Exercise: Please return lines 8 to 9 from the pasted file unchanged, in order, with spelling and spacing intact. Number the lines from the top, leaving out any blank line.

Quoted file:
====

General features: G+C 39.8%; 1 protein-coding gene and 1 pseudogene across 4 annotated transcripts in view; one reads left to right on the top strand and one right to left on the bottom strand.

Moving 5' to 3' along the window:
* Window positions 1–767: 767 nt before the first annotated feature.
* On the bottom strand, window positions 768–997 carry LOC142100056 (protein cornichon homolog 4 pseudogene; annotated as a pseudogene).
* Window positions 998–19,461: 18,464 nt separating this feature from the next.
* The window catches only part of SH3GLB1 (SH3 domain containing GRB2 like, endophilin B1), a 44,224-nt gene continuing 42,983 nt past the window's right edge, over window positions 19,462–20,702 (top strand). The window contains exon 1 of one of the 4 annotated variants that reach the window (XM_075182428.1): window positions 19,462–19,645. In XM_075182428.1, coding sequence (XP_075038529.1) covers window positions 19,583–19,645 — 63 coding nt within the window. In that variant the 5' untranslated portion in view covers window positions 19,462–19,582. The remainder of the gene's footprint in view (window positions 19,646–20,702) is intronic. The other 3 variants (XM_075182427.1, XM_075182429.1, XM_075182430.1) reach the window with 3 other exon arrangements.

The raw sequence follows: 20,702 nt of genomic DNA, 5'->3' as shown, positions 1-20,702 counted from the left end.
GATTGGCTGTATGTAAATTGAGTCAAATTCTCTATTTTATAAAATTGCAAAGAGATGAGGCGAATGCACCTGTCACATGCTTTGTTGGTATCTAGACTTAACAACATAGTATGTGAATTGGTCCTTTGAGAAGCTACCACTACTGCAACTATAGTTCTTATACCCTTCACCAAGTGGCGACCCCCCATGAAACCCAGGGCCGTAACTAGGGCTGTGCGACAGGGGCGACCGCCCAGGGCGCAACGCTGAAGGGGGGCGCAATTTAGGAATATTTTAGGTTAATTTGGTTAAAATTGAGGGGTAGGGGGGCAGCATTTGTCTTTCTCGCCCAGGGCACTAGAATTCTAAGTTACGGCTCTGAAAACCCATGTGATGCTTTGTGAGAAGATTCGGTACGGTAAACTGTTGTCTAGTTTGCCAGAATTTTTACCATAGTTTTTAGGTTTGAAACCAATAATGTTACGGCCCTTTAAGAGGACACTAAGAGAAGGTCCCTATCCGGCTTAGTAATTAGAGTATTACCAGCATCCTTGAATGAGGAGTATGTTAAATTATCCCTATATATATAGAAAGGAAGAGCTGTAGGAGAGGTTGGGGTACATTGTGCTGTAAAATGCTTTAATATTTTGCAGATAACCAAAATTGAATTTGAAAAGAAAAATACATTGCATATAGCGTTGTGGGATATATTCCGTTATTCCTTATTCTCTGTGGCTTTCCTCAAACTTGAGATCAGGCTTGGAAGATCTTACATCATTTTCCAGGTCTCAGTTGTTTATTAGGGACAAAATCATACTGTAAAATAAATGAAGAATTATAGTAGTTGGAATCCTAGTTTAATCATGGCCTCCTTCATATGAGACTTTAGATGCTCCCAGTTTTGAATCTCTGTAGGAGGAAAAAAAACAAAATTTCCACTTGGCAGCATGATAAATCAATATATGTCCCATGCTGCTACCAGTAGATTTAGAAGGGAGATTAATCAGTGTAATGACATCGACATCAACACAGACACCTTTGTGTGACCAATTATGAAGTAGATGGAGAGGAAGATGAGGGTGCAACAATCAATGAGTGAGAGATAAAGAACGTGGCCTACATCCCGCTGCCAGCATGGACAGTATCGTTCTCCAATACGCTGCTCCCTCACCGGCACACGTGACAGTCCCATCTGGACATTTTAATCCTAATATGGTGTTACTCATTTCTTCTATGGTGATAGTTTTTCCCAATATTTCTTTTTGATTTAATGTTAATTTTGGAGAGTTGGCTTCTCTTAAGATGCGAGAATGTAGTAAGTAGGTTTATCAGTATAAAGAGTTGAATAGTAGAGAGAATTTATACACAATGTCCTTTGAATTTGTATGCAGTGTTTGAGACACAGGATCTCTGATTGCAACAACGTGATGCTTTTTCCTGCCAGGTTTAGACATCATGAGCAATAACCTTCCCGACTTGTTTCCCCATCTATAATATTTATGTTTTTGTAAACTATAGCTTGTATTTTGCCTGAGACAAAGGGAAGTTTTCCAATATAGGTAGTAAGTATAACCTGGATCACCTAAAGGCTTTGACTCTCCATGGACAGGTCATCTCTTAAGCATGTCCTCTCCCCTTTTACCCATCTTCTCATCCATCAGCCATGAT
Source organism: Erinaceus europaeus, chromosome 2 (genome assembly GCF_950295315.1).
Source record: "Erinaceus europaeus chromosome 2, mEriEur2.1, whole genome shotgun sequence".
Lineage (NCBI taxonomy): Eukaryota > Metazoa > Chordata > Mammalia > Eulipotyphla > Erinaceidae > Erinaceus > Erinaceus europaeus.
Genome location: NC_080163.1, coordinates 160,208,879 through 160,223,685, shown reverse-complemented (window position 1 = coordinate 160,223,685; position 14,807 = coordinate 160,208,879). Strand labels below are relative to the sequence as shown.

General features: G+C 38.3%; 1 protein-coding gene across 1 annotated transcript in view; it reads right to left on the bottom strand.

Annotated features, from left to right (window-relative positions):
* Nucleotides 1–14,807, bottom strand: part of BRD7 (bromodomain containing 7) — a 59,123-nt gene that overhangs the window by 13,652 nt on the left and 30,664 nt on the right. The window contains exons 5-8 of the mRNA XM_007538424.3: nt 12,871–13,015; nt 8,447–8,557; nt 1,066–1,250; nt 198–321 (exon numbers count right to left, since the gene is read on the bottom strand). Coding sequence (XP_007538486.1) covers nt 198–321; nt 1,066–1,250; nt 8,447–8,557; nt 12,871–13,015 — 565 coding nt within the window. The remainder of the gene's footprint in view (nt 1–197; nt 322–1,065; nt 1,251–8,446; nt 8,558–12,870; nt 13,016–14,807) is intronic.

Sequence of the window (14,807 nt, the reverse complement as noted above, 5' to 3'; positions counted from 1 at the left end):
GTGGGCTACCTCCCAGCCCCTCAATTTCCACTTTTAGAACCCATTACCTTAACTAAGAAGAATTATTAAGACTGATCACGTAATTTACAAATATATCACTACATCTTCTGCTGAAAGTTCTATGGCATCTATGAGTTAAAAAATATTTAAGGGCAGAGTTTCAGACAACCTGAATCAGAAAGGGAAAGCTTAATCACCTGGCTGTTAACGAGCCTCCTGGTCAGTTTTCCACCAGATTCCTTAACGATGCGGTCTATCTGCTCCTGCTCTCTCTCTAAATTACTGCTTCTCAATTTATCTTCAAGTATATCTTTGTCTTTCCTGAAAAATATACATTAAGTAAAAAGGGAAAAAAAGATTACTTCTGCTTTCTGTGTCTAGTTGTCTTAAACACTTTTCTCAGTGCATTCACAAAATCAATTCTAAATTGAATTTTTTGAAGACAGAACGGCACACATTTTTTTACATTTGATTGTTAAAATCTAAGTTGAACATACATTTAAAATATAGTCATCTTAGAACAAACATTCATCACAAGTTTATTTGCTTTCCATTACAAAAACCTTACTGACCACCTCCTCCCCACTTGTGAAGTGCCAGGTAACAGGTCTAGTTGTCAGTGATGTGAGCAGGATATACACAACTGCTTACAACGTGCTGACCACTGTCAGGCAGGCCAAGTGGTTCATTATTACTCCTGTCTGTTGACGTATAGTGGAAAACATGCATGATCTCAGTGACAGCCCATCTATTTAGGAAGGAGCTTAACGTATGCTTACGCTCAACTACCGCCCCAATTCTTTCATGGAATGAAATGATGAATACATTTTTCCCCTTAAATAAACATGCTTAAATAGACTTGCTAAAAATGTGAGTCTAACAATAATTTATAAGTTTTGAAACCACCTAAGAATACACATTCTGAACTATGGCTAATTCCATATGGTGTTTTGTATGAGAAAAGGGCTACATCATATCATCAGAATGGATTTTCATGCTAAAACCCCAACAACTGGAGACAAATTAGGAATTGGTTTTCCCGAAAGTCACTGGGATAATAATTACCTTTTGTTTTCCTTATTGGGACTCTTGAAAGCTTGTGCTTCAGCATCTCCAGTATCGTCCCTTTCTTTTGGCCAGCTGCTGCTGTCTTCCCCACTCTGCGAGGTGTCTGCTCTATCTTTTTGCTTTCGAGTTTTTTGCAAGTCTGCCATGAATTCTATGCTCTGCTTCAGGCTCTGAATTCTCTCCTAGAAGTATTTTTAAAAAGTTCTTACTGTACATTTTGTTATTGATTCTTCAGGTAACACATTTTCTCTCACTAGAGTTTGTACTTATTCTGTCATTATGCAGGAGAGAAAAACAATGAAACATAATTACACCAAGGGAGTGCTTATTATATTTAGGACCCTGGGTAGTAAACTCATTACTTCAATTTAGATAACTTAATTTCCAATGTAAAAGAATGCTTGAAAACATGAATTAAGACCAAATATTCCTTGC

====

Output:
GATTGGCTGTATGTAAATTGAGTCAAATTCTCTATTTTATAAAATTGCAAAGAGATGAGGCGAATGCACCTGTCACATGCTTTGTTGGTATCTAGACTTAACAACATAGTATGTGAATTGGTCCTTTGAGAAGCTACCACTACTGCAACTATAGTTCTTATACCCTTCACCAAGTGGCGACCCCCCATGAAACCCAGGGCCGTAACTAGGGCTGTGCGACAGGGGCGACCGCCCAGGGCGCAACGCTGAAGGGGGGCGCAATTTAGGAATATTTTAGGTTAATTTGGTTAAAATTGAGGGGTAGGGGGGCAGCATTTGTCTTTCTCGCCCAGGGCACTAGAATTCTAAGTTACGGCTCTGAAAACCCATGTGATGCTTTGTGAGAAGATTCGGTACGGTAAACTGTTGTCTAGTTTGCCAGAATTTTTACCATAGTTTTTAGGTTTGAAACCAATAATGTTACGGCCCTTTAAGAGGACACTAAGAGAAGGTCCCTATCCGGCTTAGTAATTAGAGTATTACCAGCATCCTTGAATGAGGAGTATGTTAAATTATCCCTATATATATAGAAAGGAAGAGCTGTAGGAGAGGTTGGGGTACATTGTGCTGTAAAATGCTTTAATATTTTGCAGATAACCAAAATTGAATTTGAAAAGAAAAATACATTGCATATAGCGTTGTGGGATATATTCCGTTATTCCTTATTCTCTGTGGCTTTCCTCAAACTTGAGATCAGGCTTGGAAGATCTTACATCATTTTCCAGGTCTCAGTTGTTTATTAGGGACAAAATCATACTGTAAAATAAATGAAGAATTATAGTAGTTGGAATCCTAGTTTAATCATGGCCTCCTTCATATGAGACTTTAGATGCTCCCAGTTTTGAATCTCTGTAGGAGGAAAAAAAACAAAATTTCCACTTGGCAGCATGATAAATCAATATATGTCCCATGCTGCTACCAGTAGATTTAGAAGGGAGATTAATCAGTGTAATGACATCGACATCAACACAGACACCTTTGTGTGACCAATTATGAAGTAGATGGAGAGGAAGATGAGGGTGCAACAATCAATGAGTGAGAGATAAAGAACGTGGCCTACATCCCGCTGCCAGCATGGACAGTATCGTTCTCCAATACGCTGCTCCCTCACCGGCACACGTGACAGTCCCATCTGGACATTTTAATCCTAATATGGTGTTACTCATTTCTTCTATGGTGATAGTTTTTCCCAATATTTCTTTTTGATTTAATGTTAATTTTGGAGAGTTGGCTTCTCTTAAGATGCGAGAATGTAGTAAGTAGGTTTATCAGTATAAAGAGTTGAATAGTAGAGAGAATTTATACACAATGTCCTTTGAATTTGTATGCAGTGTTTGAGACACAGGATCTCTGATTGCAACAACGTGATGCTTTTTCCTGCCAGGTTTAGACATCATGAGCAATAACCTTCCCGACTTGTTTCCCCATCTATAATATTTATGTTTTTGTAAACTATAGCTTGTATTTTGCCTGAGACAAAGGGAAGTTTTCCAATATAGGTAGTAAGTATAACCTGGATCACCTAAAGGCTTTGACTCTCCATGGACAGGTCATCTCTTAAGCATGTCCTCTCCCCTTTTACCCATCTTCTCATCCATCAGCCATGAT
Source organism: Erinaceus europaeus, chromosome 2 (genome assembly GCF_950295315.1).